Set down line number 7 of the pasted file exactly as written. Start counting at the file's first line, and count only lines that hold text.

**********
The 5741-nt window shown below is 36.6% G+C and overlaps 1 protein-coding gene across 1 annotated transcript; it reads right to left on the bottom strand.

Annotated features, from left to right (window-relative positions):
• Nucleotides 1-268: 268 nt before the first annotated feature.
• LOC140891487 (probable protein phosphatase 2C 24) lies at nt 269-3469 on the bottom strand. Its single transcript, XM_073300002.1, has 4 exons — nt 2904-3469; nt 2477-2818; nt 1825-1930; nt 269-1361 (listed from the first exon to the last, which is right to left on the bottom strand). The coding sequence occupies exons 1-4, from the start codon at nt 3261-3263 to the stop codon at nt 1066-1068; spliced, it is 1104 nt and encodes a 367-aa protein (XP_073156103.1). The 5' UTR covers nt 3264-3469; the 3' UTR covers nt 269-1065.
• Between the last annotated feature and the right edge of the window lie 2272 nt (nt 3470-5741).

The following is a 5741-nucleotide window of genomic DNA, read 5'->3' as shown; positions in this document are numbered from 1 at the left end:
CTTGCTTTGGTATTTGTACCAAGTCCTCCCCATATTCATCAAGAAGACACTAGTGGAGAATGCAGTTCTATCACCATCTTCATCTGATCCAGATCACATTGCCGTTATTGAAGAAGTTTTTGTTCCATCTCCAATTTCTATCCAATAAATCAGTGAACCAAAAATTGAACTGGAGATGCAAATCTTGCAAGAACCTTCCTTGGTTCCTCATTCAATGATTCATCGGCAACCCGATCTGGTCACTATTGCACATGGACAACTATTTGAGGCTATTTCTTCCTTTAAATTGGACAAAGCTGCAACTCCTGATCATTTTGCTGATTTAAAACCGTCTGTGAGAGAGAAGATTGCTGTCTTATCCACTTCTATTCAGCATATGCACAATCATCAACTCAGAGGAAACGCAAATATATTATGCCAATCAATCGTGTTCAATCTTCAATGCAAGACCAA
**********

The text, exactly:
CTTGCTTTGGTATTTGTACCAAGTCCTCCCCATATTCATCAAGAAGACACTAGTGGAGAATGCAGTTCTATCACCATCTTCATCTGATCCAGATCACATTGCCGTTATTGAAGAAGTTTTTGTTCCATCTCCAATTTCTATCCAATAAATCAGTGAACCAAAAATTGAACTGGAGATGCAAATCTTGCAAGAACCTTCCTTGGTTCCTCATTCAATGATTCATCGGCAACCCGATCTGGTCACTATTGCACATGGACAACTATTTGAGGCTATTTCTTCCTTTAAATTGGACAAAGCTGCAACTCCTGATCATTTTGCTGATTTAAAACCGTCTGTGAGAGAGAAGATTGCTGTCTTATCCACTTCTATTCAGCATATGCACAATCATCAACTCAGAGGAAACGCAAATATATTATGCCAATCAATCGTGTTCAATCTTCAATGCAAGACCAA